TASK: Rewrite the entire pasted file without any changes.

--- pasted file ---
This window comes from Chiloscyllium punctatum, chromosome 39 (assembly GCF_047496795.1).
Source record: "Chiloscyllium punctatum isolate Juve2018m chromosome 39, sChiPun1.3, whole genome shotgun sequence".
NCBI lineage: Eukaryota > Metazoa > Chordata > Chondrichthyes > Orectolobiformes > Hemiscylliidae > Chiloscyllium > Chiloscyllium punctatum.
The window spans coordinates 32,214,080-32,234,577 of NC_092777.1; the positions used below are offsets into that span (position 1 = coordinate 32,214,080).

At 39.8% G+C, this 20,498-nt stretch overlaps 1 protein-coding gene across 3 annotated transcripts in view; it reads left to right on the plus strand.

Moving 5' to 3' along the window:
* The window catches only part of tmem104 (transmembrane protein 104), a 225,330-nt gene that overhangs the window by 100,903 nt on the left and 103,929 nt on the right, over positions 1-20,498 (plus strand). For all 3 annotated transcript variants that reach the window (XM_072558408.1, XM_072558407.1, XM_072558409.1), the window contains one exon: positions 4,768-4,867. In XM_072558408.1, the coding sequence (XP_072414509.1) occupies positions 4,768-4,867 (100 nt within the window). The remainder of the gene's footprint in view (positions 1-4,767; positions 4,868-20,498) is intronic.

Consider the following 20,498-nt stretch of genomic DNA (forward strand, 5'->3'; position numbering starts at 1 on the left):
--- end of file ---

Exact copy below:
This window comes from Chiloscyllium punctatum, chromosome 39 (assembly GCF_047496795.1).
Source record: "Chiloscyllium punctatum isolate Juve2018m chromosome 39, sChiPun1.3, whole genome shotgun sequence".
NCBI lineage: Eukaryota > Metazoa > Chordata > Chondrichthyes > Orectolobiformes > Hemiscylliidae > Chiloscyllium > Chiloscyllium punctatum.
The window spans coordinates 32,214,080-32,234,577 of NC_092777.1; the positions used below are offsets into that span (position 1 = coordinate 32,214,080).

At 39.8% G+C, this 20,498-nt stretch overlaps 1 protein-coding gene across 3 annotated transcripts in view; it reads left to right on the plus strand.

Moving 5' to 3' along the window:
* The window catches only part of tmem104 (transmembrane protein 104), a 225,330-nt gene that overhangs the window by 100,903 nt on the left and 103,929 nt on the right, over positions 1-20,498 (plus strand). For all 3 annotated transcript variants that reach the window (XM_072558408.1, XM_072558407.1, XM_072558409.1), the window contains one exon: positions 4,768-4,867. In XM_072558408.1, the coding sequence (XP_072414509.1) occupies positions 4,768-4,867 (100 nt within the window). The remainder of the gene's footprint in view (positions 1-4,767; positions 4,868-20,498) is intronic.

Consider the following 20,498-nt stretch of genomic DNA (forward strand, 5'->3'; position numbering starts at 1 on the left):